The plan for the Opportunity Corridor categorically underestimates its environmental impact, the Environmental Protection Agency informed Ohio’s Department of Transportation (ODOT).
In a sharply-worded letter dated Nov. 14, EPA’s Region 5 Office warned ODOT that it has missed air and water pollution impacts in a region that is already struggling to fix these problems. EPA also scolds ODOT for being vague in how it looked for alternatives to the road.
The letter, penned by Kenneth A. Westlake, Chief of the National Environmental Protection Act (NEPA) Implementation Office, unambiguously states that the plan needs to better consider its impact, but also how it can promote cleaner forms of transportation.
“This is an excellent opportunity to not only improve personal vehicle-based mobility but also access to public transit in the area.
“The Final Environmental Impact Statement should identify which, if any, rail transit stations or bus routes will be eliminated, re-located, or added along the project corridor (and) how residents who depend on these routes will be accommodated. EPA encourages consideration of additional transit options for this community, including additional bus routes and stops.”
The above passage refers to a proposed dead-ending of Quincy Avenue and re-routing of the Greater Cleveland Regional Transit Authority (GCRTA) #10 and #11 buses which serve the area including a public housing estate. Reports have also surfaced that RTA is contemplating a closure of the E. 79th Street Red Line Rapid station for lack of funding to rebuild it in a way that is ADA compliant.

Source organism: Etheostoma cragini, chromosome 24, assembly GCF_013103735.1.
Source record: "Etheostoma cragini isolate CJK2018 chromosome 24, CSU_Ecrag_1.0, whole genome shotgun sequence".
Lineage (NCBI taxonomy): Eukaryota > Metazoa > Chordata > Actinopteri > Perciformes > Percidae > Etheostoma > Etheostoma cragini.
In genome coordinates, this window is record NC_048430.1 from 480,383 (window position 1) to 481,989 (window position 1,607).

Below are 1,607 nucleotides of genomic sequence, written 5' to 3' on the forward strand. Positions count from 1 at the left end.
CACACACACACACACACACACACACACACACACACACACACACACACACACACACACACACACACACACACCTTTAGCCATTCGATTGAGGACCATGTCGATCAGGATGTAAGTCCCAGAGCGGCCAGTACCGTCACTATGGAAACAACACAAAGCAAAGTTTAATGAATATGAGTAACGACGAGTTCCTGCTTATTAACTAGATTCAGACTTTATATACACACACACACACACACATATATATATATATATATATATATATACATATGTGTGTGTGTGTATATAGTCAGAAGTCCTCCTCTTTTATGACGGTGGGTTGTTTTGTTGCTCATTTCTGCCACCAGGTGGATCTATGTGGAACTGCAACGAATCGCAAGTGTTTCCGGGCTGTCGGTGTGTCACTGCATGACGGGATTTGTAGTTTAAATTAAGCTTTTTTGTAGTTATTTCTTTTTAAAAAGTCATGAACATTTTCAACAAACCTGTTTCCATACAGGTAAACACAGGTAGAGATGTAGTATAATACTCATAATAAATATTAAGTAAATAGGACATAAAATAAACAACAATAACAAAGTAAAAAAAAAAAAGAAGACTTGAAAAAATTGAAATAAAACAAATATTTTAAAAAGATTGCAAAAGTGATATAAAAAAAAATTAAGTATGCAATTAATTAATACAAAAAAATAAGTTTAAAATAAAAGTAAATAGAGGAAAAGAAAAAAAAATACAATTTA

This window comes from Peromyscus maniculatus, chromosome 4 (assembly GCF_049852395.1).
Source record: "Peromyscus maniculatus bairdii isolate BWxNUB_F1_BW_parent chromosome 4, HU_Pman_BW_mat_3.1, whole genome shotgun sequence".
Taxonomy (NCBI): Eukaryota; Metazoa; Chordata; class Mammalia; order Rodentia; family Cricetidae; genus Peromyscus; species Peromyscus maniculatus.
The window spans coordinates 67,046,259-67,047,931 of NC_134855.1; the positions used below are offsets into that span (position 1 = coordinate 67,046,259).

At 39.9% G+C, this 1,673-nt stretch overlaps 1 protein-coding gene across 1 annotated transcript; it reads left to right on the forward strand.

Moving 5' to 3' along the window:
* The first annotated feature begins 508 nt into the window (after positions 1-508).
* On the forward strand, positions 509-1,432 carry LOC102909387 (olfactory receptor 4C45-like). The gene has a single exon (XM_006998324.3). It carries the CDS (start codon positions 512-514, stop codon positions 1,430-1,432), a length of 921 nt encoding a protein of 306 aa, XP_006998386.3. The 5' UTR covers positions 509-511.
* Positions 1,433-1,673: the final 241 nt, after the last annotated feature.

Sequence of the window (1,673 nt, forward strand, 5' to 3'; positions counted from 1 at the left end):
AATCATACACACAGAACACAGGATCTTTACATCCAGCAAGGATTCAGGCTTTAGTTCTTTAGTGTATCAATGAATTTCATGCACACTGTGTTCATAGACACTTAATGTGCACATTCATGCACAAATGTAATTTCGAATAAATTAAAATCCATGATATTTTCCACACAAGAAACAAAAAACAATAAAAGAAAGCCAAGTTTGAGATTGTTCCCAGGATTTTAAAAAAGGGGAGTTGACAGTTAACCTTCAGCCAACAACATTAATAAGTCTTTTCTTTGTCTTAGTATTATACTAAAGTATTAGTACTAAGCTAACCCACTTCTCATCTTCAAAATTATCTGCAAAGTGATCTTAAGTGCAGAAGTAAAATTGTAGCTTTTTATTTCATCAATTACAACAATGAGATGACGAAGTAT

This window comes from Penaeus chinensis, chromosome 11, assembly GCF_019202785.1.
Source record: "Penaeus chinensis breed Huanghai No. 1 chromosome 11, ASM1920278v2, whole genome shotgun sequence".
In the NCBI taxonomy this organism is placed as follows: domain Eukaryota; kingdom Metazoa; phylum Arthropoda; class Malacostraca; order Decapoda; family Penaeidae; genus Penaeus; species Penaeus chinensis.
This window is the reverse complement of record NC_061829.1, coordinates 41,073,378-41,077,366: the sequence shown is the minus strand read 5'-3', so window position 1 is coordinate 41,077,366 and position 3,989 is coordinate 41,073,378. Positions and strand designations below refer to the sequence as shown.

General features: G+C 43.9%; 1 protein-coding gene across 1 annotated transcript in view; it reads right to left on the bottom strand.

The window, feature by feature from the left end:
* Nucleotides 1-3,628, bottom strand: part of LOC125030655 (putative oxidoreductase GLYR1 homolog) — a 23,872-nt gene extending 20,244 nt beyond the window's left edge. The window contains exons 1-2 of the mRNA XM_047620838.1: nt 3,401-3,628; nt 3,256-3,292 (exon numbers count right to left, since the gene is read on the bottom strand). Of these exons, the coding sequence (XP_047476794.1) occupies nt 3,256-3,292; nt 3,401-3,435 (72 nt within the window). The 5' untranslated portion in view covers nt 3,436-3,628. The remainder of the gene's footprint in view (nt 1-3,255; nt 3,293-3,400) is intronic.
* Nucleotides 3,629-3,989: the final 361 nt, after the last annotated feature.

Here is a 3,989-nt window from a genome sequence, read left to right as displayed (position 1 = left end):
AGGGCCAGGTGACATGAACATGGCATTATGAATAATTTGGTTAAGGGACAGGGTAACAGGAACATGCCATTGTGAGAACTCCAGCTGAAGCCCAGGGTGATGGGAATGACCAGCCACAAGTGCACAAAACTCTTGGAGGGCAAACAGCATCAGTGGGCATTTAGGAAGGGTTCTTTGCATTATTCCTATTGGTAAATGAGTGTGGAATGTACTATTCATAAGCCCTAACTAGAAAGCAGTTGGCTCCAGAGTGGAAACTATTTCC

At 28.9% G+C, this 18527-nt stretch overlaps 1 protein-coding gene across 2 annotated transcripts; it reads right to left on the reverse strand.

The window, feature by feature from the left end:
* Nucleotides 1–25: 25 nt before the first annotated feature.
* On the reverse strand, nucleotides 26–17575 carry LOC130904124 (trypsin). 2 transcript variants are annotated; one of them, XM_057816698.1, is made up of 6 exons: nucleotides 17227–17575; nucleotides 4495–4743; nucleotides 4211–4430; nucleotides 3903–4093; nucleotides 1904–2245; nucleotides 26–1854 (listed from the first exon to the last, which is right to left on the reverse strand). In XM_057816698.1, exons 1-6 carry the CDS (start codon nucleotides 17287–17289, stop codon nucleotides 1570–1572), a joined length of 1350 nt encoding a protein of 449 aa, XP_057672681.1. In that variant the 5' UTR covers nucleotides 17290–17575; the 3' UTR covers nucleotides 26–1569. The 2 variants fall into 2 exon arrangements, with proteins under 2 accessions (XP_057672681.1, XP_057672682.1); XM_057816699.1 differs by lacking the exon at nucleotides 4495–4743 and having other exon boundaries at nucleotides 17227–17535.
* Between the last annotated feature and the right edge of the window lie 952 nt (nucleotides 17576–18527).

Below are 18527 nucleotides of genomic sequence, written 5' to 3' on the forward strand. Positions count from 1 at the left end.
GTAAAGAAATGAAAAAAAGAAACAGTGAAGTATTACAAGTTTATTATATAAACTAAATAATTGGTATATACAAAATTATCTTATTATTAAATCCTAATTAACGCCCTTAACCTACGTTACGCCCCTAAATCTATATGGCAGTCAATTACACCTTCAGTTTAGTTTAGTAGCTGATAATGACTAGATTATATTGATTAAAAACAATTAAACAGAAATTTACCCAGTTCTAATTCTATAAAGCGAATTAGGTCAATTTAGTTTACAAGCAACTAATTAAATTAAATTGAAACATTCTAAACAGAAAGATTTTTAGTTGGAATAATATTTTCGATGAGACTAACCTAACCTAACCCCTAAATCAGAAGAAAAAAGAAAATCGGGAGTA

EPA—which must approve the project’s Draft Environmental Impact Statement (DEIS) before it can move forward—tells ODOT that the $330 million Opportunity Corridor should invest in access to transit in the corridor.
“Some GCRTA stations will require longer access paths. The DEIS is not clear whether the stations are accessible to the Americans with Disabilities Act (ADA) population and what considerations were given...”
The agency, which participated in a land-use study of the area surrounding Opportunity Corridor that was initiated by the Greater Cleveland Partnership, also informs ODOT that making linkages to stations will enhance the re-use potential of vacant property around it for transit-oriented development (TOD).
“We recommend that ODOT coordinate further with GCRTA, the city of Cleveland, and HUD to consider TOD opportunities that could be specifically linked to this proposed roadway.”
Westlake echoes concerns from grassroots coalition Clevelanders for Transportation Equity which notes the corridor’s 13 intersections are too wide and cross-road closures will make it difficult for residents on foot, in a wheelchair, on bike or trying to make bus and train connections.
“The FEIS should clarify how mobility will be preserved or increased for the neighborhoods where streets will be blocked off.”
EPA reminds ODOT of a consent decree it signed with the Northeast Ohio Regional Sewer District to reduce sewage and stormwater combined overflow into nearby Kingsbury Run and the lake. It warns ODOT that the Opportunity Corridor, as presented, will likely violate that legally binding agreement by adding to the region’s water pollution woes. It recommends working with the Sewer District and supporting designs for large-scale green infrastructure that could put vacant land into use as a stormwater park.
Finally, EPA reminds ODOT that Northeast Ohio is in a “non-attainment” category for federal Clean Air Act standards. It recommends that ODOT specify how the soot from increased truck traffic will be mitigated.
Residents and Clevelanders for Transportation Equity will host public meetings this Saturday and Sunday to discuss these and other concerns about the Opportunity Corridor.